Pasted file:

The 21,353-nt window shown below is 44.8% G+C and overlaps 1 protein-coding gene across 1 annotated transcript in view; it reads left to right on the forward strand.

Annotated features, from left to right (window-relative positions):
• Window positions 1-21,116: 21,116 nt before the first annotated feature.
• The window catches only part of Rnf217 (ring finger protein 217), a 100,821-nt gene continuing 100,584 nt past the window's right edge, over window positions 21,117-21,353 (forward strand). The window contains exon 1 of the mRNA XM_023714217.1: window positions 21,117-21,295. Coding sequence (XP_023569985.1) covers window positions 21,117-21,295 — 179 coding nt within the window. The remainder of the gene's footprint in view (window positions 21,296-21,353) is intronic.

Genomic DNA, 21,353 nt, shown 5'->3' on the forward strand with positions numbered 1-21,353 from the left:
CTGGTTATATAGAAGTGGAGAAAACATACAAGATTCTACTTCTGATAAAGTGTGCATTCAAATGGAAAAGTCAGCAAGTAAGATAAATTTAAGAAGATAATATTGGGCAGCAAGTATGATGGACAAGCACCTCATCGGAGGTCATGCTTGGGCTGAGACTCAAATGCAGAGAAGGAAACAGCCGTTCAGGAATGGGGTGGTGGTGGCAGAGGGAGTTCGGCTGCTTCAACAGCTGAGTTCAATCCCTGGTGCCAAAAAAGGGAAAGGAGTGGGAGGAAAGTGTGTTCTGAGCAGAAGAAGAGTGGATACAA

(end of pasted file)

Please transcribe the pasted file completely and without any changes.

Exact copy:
The 21,353-nt window shown below is 44.8% G+C and overlaps 1 protein-coding gene across 1 annotated transcript in view; it reads left to right on the forward strand.

Annotated features, from left to right (window-relative positions):
• Window positions 1-21,116: 21,116 nt before the first annotated feature.
• The window catches only part of Rnf217 (ring finger protein 217), a 100,821-nt gene continuing 100,584 nt past the window's right edge, over window positions 21,117-21,353 (forward strand). The window contains exon 1 of the mRNA XM_023714217.1: window positions 21,117-21,295. Coding sequence (XP_023569985.1) covers window positions 21,117-21,295 — 179 coding nt within the window. The remainder of the gene's footprint in view (window positions 21,296-21,353) is intronic.

Genomic DNA, 21,353 nt, shown 5'->3' on the forward strand with positions numbered 1-21,353 from the left:
CTGGTTATATAGAAGTGGAGAAAACATACAAGATTCTACTTCTGATAAAGTGTGCATTCAAATGGAAAAGTCAGCAAGTAAGATAAATTTAAGAAGATAATATTGGGCAGCAAGTATGATGGACAAGCACCTCATCGGAGGTCATGCTTGGGCTGAGACTCAAATGCAGAGAAGGAAACAGCCGTTCAGGAATGGGGTGGTGGTGGCAGAGGGAGTTCGGCTGCTTCAACAGCTGAGTTCAATCCCTGGTGCCAAAAAAGGGAAAGGAGTGGGAGGAAAGTGTGTTCTGAGCAGAAGAAGAGTGGATACAA